South Florida Sun-Sentinel.com
Officials seeing more assault rifles used in South Florida crimes
By Robert Nolin
South Florida Sun-Sentinel
September 16, 2007
An extraordinarily violent day in South Florida — which began with the shooting of four police officers south of Miami and ended with the death of the gunman in Pembroke Pines — brought home a disturbing fact of life: More offenders are taking to the streets with high-powered assault weapons.
"You can buy an assault rifle for about $200
," said Carlos Baixauli, a special agent with the Miami district office of the federal Bureau of Alcohol, Tobacco, Firearms and Explosives. "That gives you a lot of firepower with the flick of a finger."
Police say Shawn Labeet used an assault weapon (remember this part)
to gun down Miami-Dade Officer Jose Somohano, 37, Thursday morning during a vehicle stop in south Miami-Dade County. Labeet also shot Jody Wright, 31, who suffered a serious leg wound, and Christopher Carlin, 34, and Tomas Tundidor, 37, who were nicked.
"I would say they were pretty much outgunned," Miami-Dade spokeswoman Cmdr. Linda O'Brien said. "This guy used a military-grade, or assault, weapon (not true at all)
Police would not specify which type of gun Labeet used, nor would they categorize the six assault weapons and three pistols they said he had purchased under the name of a Jacksonville man whose identity he had assumed. Officers shot and killed Labeet on Thursday night at a Pembroke Pines condo after he refused to drop a 9 mm pistol, police said.
O'Brien said officers are encountering assault weapons more often in recent years. "We're seeing those cases more and more frequently ... shooting not only police but innocent people as well," she said, citing a Miami shooting three years ago in which an officer survived a wound from an assault weapon.
In 2005, Miami-Dade police reported two killings involving an assault rifle; last year there were 10. The Miami Police Department said 15 of its 79 homicides last year involved assault weapons, up from the year before. This year so far, 12 of 60 killings have involved the high-power guns.
Meant for war, assault rifles such as the notorious AK-47, the favorite of guerrilla fighters around the world, can spit a lethal spray of up to 600 rounds a minute when in full automatic mode. (while technically correct, this statement has absolutely no bearing on the weapons used in the incident in FL!)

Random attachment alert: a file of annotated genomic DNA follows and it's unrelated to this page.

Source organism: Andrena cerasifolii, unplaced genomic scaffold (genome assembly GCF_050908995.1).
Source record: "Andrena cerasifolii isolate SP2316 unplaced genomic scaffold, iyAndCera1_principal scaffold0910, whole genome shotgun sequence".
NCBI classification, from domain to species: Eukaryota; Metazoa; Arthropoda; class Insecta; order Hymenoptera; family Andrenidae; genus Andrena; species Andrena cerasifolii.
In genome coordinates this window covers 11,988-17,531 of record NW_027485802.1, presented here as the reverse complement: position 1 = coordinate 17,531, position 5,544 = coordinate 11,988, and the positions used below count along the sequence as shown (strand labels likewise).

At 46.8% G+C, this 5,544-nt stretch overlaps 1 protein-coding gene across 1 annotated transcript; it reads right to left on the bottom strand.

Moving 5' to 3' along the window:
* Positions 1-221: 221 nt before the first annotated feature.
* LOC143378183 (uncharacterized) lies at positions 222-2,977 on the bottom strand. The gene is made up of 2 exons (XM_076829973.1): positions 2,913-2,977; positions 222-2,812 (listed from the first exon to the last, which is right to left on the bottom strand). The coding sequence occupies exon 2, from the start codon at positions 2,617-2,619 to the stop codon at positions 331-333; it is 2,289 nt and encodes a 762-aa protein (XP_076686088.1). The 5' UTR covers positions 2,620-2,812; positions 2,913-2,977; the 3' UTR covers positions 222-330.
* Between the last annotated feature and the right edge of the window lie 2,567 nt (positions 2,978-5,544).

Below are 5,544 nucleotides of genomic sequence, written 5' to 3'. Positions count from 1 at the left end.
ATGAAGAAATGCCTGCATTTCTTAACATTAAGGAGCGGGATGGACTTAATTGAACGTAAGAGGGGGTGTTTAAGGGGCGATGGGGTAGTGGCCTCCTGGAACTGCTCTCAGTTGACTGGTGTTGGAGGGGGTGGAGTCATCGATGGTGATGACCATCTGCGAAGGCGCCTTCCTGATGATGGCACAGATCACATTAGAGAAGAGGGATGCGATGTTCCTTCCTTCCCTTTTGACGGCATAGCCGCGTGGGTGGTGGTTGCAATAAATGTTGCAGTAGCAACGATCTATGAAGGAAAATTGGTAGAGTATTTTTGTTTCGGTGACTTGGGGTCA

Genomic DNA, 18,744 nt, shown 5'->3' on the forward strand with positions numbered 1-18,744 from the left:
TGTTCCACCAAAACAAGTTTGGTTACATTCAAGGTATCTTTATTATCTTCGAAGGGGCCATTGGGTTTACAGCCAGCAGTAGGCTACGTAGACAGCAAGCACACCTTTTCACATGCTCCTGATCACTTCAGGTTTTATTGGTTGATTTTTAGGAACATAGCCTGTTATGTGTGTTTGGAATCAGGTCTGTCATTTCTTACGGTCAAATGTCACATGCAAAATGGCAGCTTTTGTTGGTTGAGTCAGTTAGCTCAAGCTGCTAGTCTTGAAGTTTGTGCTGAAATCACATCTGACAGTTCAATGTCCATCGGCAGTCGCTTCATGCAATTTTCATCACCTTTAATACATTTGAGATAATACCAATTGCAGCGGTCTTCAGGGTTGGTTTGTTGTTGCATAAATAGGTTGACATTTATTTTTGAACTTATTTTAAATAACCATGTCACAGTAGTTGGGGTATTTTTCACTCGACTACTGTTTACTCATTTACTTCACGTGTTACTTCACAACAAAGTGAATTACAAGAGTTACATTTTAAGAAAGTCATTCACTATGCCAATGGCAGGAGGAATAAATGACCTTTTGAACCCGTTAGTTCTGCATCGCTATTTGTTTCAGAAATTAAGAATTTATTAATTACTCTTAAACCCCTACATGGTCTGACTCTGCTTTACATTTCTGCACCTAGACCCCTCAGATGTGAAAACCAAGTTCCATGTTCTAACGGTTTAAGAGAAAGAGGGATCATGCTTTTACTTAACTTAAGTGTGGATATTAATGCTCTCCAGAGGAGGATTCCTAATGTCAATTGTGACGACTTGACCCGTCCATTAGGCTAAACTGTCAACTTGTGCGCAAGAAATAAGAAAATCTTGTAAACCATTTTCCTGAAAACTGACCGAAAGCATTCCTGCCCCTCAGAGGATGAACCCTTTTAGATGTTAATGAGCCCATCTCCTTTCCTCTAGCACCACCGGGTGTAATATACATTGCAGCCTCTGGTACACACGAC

Their potent punch leaves officers equipped with traditional handguns at a disadvantage. (Never mind that officers are often equipped with true assault weapons now)
"It's almost like we have water pistols going up against these high-powered rifles," said John Rivera, president of the Dade County Police Benevolent Association.
"More and more of these assault rifles are being used in crimes," said Jeffrey Gorley, of the Regional Community Collaboration on Violence, a gun control organization. "Criminals thrive on power and want to have that authority, so they have these assault rifles."
Figures on how many assault weapons are on the nations' streets vary or are not current. In 1989, the Institute for Research on Small Arms in International Security reported there were 4 million assault rifles in the United States, making up just under 2 percent of all guns in the country.
One study said between 1992 and 1996, assault weapons accounted for 10 percent of all police murders involving firearms. Conventional weapons, it should be pointed out, can be just as deadly: the U.S. Bureau of Justice statistics reported that of the 687 officers killed by firearms from 1982 through 1993, more were felled by .38-caliber revolvers than any other type of gun.
Federal law makes it illegal to possess a fully automatic weapon without a special license (and the NFA is still very much in effect)
. In 1994, Congress banned even single-fire guns that bore the characteristics of assault weapons: collapsible stock, bayonet mount, pistol grip or threaded muzzle. The 10-year ban expired in September 2004; Congress did not reinstate it.
Many police organizations and departments support a revival of the ban. "That would be something for legislators to look at, something to be explored," O'Brien said.
Friday, Miami Mayor Manny Diaz called on fellow mayors at a conference in Trenton, N.J., to urge Congress to revisit the assault weapon ban.
"Since the expiration of the ban, we have seen an upward spike in the number of assault weapons," (of course you have, they were legal again!)
Diaz said. "These high-powered weapons designed for war have no business in our streets and certainly no business in the hands of criminals."
Broward County Commissioner John Rodstrom also would like to see the ban resurrected. Assault weapons, he said, belong on a battlefield, not city streets. And it's unsportsmanlike to use one in hunting, he said.
"I don't see any reason why we should allow assault weapons except in the military," (hm, I wonder if that includes law enforcement agencies....)
Rodstrom said. "Our law enforcement people should not have to come up against one of them."
But even Gorley, the gun control advocate, conceded a ban would only go so far in reducing firepower in the street.
"We have to change the laws," he said, "but changing the law is not going to stop a criminal." (Finally!! A gleam of truth! Remind me again why we need new laws if criminals will just continue ignoring them?)
Staff Writer Ruth Morris and The Associated Press contributed to this report.
Robert Nolin can be reached at firstname.lastname@example.org or 954-356-4525. (This man deserves a friendly educational email)